Space Propulsion conference will chart industry’s future trajectory
Space propulsion, an indispensable driver for the space industry, will be the focus of an international conference next month to prepare for the future.
The entire space industry is based on Isaac Newton’s Third Law of Motion: ‘For every action there is an equal and opposite reaction’.
This law is expressed most fundamentally through rockets: full-fledged launchers open the door to orbit, while their smaller-scale equivalents, onboard thrusters, make it possible to navigate through space. Without propulsion technology nothing goes anywhere - so this event is a timely examination of a vital topic.
The Space Propulsion 2010 conference takes place in the port city of San Sebastian on Spain’s Bay of Biscay from 3 to 6 May. Following on from the positive response to an inaugural 2008 workshop in Crete the conference is being introduced on a regular two-year basis.
“Unlike comparable events, this conference brings together the launcher and spacecraft propulsion communities,” said Giorgio Saccoccia, ESA’s Head of Propulsion and Aerothermodynamics, co-organiser of the conference with Pierre-Guy Amand of SNPE and conference secretary Lisa Gabaldi of L'Association Aéronautique et Astronautique de France (3AF). “These domains are normally kept separate, but there is a lot of potential for cross-fertilisation between them.”
Co-organised by ESA and 3AF in collaboration with national European space agencies, Space Propulsion 2010 will be a venue not just for technical information exchange but also debates on propulsion policy.
The first day of the conference will be a plenary session with participants including ESA Director-General Jean-Jacques Dordain, 3AF President Michel Scheller, ESA Director of Technical Quality Management Michel Courtois and ESA Director of Launchers Antonio Fabrizi, as well as high-level representatives from national space agencies, European governments and the worldwide propulsion industry.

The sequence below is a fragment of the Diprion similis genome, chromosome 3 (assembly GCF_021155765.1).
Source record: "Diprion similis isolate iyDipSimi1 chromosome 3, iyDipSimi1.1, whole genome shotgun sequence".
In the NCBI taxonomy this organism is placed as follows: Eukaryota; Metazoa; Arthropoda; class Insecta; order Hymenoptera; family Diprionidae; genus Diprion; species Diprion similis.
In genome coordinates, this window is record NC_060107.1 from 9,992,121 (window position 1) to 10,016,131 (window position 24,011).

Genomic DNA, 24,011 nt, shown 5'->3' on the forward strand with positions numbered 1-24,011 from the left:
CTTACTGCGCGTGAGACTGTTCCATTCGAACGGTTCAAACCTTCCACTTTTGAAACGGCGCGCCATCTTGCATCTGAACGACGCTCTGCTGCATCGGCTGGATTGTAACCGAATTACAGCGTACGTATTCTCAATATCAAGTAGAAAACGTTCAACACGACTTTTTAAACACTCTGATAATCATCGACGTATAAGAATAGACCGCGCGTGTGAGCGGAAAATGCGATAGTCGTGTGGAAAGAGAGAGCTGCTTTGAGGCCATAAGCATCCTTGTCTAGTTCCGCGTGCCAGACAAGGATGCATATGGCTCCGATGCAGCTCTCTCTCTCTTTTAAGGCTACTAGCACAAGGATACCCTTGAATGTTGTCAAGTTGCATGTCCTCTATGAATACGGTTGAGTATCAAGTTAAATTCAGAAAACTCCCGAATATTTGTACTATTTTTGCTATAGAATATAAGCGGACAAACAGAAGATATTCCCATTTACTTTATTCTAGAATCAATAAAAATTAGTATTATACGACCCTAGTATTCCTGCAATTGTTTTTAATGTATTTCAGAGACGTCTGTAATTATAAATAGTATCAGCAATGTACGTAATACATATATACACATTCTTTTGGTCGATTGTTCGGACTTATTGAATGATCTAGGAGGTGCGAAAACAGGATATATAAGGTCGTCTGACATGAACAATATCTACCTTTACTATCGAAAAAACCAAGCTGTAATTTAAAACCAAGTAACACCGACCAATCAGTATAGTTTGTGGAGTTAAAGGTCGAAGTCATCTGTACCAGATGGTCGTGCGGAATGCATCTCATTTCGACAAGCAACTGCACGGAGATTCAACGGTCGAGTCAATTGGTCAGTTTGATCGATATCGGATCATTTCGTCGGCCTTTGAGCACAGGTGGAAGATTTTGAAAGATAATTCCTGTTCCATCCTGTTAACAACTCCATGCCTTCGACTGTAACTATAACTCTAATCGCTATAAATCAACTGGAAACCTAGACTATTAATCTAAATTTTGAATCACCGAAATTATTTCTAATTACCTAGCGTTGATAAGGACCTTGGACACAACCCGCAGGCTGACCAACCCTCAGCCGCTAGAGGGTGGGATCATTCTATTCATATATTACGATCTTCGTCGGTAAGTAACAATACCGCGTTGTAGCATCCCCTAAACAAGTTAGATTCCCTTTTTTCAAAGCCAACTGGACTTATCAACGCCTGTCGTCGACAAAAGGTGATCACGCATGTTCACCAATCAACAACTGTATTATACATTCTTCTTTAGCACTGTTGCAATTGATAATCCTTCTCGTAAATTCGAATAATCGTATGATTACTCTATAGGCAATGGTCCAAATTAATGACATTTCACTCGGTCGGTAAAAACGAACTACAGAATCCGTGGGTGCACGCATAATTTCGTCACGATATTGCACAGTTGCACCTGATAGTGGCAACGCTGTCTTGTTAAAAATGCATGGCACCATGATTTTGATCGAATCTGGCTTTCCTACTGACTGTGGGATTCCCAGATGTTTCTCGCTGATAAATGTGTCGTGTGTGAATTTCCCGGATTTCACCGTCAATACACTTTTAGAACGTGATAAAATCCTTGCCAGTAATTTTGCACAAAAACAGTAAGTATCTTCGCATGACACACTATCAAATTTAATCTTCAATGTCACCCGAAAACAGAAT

“We are on the verge of major decisions for the space industry,” added Mr Saccoccia. “New goals in exploration will require different types of propulsion systems to make them happen. The conference will serve to showcase the many new technologies and developments that decision makers can count on in this area.”
The conference will include a large exhibition section for space agencies and industry to display new propulsion systems and R&D concepts.
ESA’s stand will highlight its own current propulsion activities. These include solid propulsion activities for Ariane 5 and Vega, the RCS (Reaction Control System) propulsion sub-system for IXV (Intermediate eXperimental Vehicle) re-entry testing, the High Thrust Engine Demonstrator preparing technologies for Europe’s Next Generation Launcher, ion engines for long-duration space missions and micro-thrusters enabling precision satellite control and formation flying.
Technical and programmatic issues will be debated to support the preparation of future activities and roadmaps in all fields of space transportation. Sessions will also cover lessons learned from operating missions with novel propulsion systems such as GOCE and ATV.